The JAMA-published article was a secondary analysis of an original study, known as the Ginkgo Evaluation of Memory study, published in November 2008. Initially, the study had been designed to determine whether ginkgo extract prevented the onset of dementia. Botanical experts say that the study's scientists did not start measuring for the second outcome, or endpoint-that is, whether ginkgo actually slows the rate of cognitive decline-until two years after the study began. "When you go from a study whose primary endpoint is designed to look at outcome A, and then start looking at that same study for outcome B, that weakens the study," says Douglas MacKay, ND, vice president of scientific and regulatory affairs for the Council for Responsible Nutrition (Washington, DC).

Furthermore, the study tested subjects ages 72 years and older, disregarding the large group of middle-aged people who use ginkgo for cognitive health. Another significant glitch? The study saw a 40% dropout rate. Flaws such as these rendered the study inconclusive, said experts.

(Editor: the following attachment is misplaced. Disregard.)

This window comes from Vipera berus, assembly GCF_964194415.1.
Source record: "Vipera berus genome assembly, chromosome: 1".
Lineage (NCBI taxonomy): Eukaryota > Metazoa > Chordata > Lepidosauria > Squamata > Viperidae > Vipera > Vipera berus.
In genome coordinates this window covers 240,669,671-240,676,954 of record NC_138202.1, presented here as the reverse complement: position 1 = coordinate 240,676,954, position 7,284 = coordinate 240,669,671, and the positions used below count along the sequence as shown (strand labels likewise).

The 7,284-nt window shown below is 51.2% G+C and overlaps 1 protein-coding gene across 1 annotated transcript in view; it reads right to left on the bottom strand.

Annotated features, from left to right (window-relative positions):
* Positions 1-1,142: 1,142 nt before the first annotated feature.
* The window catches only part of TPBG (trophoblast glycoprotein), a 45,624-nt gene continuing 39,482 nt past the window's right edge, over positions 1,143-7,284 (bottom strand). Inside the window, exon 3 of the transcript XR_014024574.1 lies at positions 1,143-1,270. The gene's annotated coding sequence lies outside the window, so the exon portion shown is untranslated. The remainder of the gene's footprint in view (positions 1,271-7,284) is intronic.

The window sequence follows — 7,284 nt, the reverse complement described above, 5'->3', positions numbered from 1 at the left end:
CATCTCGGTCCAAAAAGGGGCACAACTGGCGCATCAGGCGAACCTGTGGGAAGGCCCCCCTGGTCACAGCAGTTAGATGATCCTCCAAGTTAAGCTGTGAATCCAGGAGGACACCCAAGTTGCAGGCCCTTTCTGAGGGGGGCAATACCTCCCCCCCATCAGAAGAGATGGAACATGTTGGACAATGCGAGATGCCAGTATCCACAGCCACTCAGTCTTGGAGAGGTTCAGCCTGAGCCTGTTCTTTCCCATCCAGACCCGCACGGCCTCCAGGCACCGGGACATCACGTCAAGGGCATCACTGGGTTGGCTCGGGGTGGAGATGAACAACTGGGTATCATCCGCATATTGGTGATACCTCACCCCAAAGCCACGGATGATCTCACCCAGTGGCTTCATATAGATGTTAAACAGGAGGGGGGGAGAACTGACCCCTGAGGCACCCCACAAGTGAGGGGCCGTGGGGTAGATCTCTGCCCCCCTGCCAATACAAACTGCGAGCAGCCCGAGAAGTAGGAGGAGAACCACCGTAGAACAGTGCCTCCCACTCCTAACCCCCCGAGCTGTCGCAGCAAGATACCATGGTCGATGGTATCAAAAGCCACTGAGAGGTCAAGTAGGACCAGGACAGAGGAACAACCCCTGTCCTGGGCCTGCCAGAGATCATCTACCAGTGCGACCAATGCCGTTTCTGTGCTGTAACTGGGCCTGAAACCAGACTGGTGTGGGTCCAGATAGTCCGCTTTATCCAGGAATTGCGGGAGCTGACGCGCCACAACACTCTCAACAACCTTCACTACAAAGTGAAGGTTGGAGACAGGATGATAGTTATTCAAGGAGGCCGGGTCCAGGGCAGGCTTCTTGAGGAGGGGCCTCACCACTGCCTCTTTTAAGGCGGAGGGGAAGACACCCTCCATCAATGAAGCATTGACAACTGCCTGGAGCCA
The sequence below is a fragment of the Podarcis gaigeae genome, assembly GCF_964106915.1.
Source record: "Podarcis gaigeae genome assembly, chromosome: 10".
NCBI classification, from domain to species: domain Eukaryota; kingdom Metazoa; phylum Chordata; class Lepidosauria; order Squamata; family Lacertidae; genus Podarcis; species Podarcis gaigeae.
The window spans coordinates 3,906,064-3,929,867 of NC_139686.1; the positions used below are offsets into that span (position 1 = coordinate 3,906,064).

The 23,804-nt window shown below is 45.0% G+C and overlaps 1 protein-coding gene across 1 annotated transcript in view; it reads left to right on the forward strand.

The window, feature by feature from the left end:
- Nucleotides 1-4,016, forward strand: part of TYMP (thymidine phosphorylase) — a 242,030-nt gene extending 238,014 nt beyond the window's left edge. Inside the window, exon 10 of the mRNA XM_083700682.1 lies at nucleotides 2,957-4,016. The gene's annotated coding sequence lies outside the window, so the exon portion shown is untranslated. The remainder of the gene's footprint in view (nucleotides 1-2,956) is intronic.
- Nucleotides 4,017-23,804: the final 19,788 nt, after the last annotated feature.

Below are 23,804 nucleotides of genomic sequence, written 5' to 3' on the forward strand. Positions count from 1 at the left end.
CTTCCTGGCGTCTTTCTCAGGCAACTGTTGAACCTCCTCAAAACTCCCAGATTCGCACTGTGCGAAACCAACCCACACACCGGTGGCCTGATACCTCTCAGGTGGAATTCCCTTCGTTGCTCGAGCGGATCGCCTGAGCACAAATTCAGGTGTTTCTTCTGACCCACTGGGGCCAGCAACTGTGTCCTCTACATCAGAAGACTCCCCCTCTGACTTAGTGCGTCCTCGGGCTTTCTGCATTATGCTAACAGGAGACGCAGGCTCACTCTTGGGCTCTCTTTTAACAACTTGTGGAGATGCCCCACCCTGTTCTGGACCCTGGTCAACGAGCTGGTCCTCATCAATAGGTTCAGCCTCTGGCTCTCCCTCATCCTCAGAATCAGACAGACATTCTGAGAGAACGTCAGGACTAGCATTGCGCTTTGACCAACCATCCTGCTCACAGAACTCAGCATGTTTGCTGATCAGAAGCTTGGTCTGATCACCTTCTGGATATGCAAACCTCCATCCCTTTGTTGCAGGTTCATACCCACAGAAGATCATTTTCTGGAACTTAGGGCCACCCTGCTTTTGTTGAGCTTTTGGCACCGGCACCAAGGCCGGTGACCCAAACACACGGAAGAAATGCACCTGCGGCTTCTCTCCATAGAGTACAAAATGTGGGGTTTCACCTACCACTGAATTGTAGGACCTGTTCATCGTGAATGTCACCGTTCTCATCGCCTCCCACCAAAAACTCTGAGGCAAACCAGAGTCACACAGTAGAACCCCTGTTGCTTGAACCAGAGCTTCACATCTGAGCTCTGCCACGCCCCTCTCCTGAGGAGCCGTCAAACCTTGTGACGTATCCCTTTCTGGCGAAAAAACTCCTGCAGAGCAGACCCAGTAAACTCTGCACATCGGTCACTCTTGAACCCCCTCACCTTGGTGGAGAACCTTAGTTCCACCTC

The ginkgo study is not the only scientific study on a botanical to see design flaws. "The fact is there are design flaws, deficiencies, and weaknesses associated with many, if not most, clinical trials, whether they are evaluating dietary supplements or conventional medicines. That is true of those that have negative results, and that is also true of those that have positive results," says Mark Blumenthal, executive director of the American Botanical Council (Austin, TX).

Or, as MacKay says, "It's an imperfect world, and designing studies is a very difficult thing to do."